Home » Local »  Bishop Reed to head USCCB communications committee

Bishop Reed to head USCCB communications committee

Bishop Robert P. Reed Pilot file photo/Gregory L. Tracy

Help us expand our reach! Please share this article

BRAINTREE -- During the fall assembly of the United States Conference of Catholic Bishops (USCCB) Nov. 16-17, Bishop Robert P. Reed was selected to be the next chairman of the conference's Committee on Communications.

Bishop Reed is the pastor of the Watertown collaborative of St. Patrick and Sacred Heart and the president and CEO of the CatholicTV Network. He will succeed Bishop Michael F. Burbidge, bishop of Arlington, as the chairman of the USCCB's Committee on Communications next year, and will serve in that position for three years.

In a Nov. 17 interview, Bishop Reed said he was "honored to even be on the ballot."

"It's a great honor to be thought of for this responsibility," he said.

Having served on the communications committee for four years, he said, "I've come to appreciate the people involved in the office for communications, and also the enormous task that they have and that the committee has."

Bishop Reed pointed out that the work of communications is "central to the Church."

"In proclaiming the Gospel, we are communicators. It's fundamental to the mission of the Church," he said.

The USCCB's Communications Department has five teams composed of bishops and lay experts. These teams are overseen by Chief Communications Officer James Rogers.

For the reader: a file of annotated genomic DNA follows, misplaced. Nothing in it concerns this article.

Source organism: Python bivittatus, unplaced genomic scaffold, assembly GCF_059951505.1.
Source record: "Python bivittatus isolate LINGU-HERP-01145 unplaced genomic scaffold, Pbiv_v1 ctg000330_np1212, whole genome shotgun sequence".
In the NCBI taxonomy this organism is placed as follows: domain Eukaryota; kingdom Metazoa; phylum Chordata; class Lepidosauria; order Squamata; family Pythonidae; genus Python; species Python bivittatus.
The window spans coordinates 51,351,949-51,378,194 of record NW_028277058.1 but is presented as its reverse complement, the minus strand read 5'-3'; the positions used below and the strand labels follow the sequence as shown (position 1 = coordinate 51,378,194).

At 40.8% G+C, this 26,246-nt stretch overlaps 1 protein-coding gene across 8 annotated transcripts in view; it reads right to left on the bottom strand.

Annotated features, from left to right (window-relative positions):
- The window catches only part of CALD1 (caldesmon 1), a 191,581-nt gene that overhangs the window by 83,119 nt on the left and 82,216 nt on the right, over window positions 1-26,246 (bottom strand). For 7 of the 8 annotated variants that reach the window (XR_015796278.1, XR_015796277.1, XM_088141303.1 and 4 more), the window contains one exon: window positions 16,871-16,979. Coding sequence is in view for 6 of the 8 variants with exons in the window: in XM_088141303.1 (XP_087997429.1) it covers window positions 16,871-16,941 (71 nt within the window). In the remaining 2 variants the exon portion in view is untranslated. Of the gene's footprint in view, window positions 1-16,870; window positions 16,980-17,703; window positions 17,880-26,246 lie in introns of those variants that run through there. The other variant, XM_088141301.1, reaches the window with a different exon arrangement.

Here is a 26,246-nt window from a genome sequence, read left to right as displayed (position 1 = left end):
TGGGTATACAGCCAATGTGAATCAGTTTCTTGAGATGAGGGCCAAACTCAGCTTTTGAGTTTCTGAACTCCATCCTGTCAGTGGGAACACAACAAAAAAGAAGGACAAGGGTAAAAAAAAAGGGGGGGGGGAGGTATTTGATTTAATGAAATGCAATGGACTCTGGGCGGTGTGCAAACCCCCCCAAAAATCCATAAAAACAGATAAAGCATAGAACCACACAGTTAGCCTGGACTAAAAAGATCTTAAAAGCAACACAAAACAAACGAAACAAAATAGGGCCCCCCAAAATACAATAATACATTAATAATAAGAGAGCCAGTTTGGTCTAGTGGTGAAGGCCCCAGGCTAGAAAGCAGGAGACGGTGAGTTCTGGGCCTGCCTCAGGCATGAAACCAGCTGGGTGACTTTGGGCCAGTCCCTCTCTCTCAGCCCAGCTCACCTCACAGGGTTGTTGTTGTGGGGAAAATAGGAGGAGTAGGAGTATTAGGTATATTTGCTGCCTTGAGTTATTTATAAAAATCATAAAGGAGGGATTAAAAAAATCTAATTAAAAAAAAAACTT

One of the teams runs the Catholic Communications Campaign, a collection taken up each year on World Communications Day, the Sunday before Pentecost, to provide grants for projects that evangelize through the media. The collection is split equally between the participating dioceses and the national office.

The other teams are the Catholic News Service, the news and information arm of the USCCB; the Creative Services Office, which provides writing, editorial, design, and production services in developing USCCB resources; Marketing and Episcopal Resources, which promotes and distributes USCCB resources; and the Public Affairs Office, which provides information about the USCCB to the secular and religious news media.

Bishop Reed acknowledged that this past year, during which the coronavirus pandemic forced people to find alternatives to meeting in person, has been an example of how "things are always changing" in communications.

"COVID itself has presented tremendous challenges to continuing the mission of the Church and the work of communication. So you have to always be ready to refocus and be strategic," Bishop Reed said.

The USCCB was no exception. Rather than gathering in person, the bishops held their fall General Assembly virtually due to the pandemic. Bishop Reed acknowledged how different this made the annual event.

"You don't have that natural contact with the bishops in between sessions. In that way it's quite different. But we're all used to this way of communicating and meeting now," Bishop Reed said.

He said that he thinks using video conferencing has afforded the bishops opportunities to speak up and make comments.

"It's been good, and I think it's the best we can do. It certainly is an effective means for the moment," Bishop Reed said.

Help us expand our reach! Please share this article

Submit a Letter to the Editor